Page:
Throughout our lifetimes, we make thousands of decisions. Some of those decisions are simple, day to day decisions while others are life-changing decisions. The important thing is that each of us is able to make those decisions when the time comes. There may come a time, however, where you are unable to make some of the most important decisions of your life – or death—because of your incapacity. By creating a living will, or an advance directive, you may still be able to make those decisions or decide who will make them for you.
Under the laws of the State of Missouri, you may create and execute either a living will or an advance directive. Understanding the difference between the two as well as what each accomplishes is important.
A living will is a more limited document that allows you to determine ahead of time if you want “death-prolonging procedures” to be withheld or withdrawn if you have a terminal condition. An advance directive may cover a more broad range of healthcare circumstances as well as allow you to provide instructions regarding your healthcare that exceed those allowed in a living will. For instance, unlike a living will, you may include directions regarding the withdrawal or cessation of artificially supplied nutrients or hydration in an advance directive. An advance directive also allows you the ability to provide more specific instructions that might include the amount of time you wish certain procedures to be given before they are stopped.
Another option that relates to end of life care, or healthcare decisions if you ever become incapacitated, is creating a durable healthcare power of attorney. This document allows you to appoint an agent who will be allowed to make healthcare decisions for you if you are unable to make them for yourself one day. In the absence of a durable power of attorney your loved ones could end up in a court battle over the right to make healthcare decisions for you.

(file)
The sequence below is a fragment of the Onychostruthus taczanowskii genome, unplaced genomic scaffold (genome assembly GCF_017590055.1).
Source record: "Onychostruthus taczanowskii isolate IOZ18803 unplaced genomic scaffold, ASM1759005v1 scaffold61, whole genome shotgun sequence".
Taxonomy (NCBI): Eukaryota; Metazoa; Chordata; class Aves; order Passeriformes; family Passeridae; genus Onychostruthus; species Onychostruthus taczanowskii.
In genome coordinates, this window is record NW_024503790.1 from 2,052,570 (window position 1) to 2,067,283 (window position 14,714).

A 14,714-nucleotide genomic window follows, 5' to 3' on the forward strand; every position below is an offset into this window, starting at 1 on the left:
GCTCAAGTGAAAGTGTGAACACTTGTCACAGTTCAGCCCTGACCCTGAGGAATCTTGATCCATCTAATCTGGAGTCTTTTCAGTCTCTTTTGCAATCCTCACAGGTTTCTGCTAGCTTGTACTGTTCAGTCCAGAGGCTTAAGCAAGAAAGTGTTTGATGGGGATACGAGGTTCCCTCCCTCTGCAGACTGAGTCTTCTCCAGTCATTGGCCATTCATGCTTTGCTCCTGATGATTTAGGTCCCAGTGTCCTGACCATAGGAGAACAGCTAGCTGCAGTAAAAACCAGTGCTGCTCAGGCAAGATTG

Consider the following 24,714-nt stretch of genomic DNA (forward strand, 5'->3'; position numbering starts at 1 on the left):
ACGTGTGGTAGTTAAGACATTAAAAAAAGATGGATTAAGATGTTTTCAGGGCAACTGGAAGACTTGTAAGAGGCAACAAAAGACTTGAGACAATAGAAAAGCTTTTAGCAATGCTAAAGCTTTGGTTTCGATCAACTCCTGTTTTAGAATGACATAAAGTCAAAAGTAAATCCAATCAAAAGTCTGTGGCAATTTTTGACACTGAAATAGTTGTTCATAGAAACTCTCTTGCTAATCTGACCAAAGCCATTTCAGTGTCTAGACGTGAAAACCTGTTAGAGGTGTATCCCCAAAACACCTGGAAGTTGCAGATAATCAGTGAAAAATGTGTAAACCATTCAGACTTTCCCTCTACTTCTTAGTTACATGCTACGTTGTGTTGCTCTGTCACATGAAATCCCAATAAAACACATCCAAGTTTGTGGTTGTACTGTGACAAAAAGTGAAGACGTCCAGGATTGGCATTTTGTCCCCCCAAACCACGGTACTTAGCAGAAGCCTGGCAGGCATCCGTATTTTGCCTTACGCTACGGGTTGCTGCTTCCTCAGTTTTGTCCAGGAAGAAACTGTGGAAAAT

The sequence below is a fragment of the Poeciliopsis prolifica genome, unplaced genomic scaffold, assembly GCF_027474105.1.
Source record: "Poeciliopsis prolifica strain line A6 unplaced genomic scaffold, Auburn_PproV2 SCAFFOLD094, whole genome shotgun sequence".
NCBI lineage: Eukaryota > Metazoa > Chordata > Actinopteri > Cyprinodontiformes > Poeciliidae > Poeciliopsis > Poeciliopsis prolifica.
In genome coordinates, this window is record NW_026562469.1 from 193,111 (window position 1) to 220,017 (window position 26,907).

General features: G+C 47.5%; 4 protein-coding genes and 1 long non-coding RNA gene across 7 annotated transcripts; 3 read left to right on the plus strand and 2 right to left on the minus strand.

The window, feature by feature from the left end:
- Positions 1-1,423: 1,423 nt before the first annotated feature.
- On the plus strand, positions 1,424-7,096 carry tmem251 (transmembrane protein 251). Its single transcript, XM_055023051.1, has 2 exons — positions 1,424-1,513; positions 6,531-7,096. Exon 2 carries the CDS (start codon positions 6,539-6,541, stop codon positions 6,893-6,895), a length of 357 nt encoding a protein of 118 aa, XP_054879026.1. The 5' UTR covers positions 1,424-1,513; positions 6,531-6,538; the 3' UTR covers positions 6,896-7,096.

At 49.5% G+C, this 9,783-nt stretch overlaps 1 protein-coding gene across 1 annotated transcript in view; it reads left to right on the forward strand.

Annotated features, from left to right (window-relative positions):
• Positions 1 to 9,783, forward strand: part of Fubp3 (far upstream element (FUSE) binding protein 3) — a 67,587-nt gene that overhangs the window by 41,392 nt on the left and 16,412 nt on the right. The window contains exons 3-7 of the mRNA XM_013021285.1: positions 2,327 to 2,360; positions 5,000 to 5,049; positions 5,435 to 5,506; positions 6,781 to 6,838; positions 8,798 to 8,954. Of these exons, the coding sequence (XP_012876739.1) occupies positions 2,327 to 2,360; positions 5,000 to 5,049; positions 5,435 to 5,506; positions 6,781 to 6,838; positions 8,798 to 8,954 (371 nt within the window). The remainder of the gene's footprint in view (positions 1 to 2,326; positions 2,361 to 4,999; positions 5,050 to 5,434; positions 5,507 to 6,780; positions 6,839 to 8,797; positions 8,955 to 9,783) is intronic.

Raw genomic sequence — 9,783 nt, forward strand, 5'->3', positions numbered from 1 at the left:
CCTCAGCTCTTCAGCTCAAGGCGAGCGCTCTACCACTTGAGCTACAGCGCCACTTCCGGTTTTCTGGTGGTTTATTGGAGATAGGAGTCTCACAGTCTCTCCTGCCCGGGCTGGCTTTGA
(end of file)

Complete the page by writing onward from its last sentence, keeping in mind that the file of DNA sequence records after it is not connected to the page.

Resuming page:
By creating a living will, advance directive, and/or durable power of attorney, you have the ability to retain control over your future healthcare decisions in the event that you are someday unable to make those decisions down the road. Moreover, you can decide now who will be given the power to make decisions not covered in your living will or advance directive instead of leaving it to a court to decide. Keep in mind, however, that each of these documents requires very precise language in order to be considered valid. Talk to your estate planning attorney now about creating one or more of these documents before you find yourself in a situation where it is too late to control your own healthcare.
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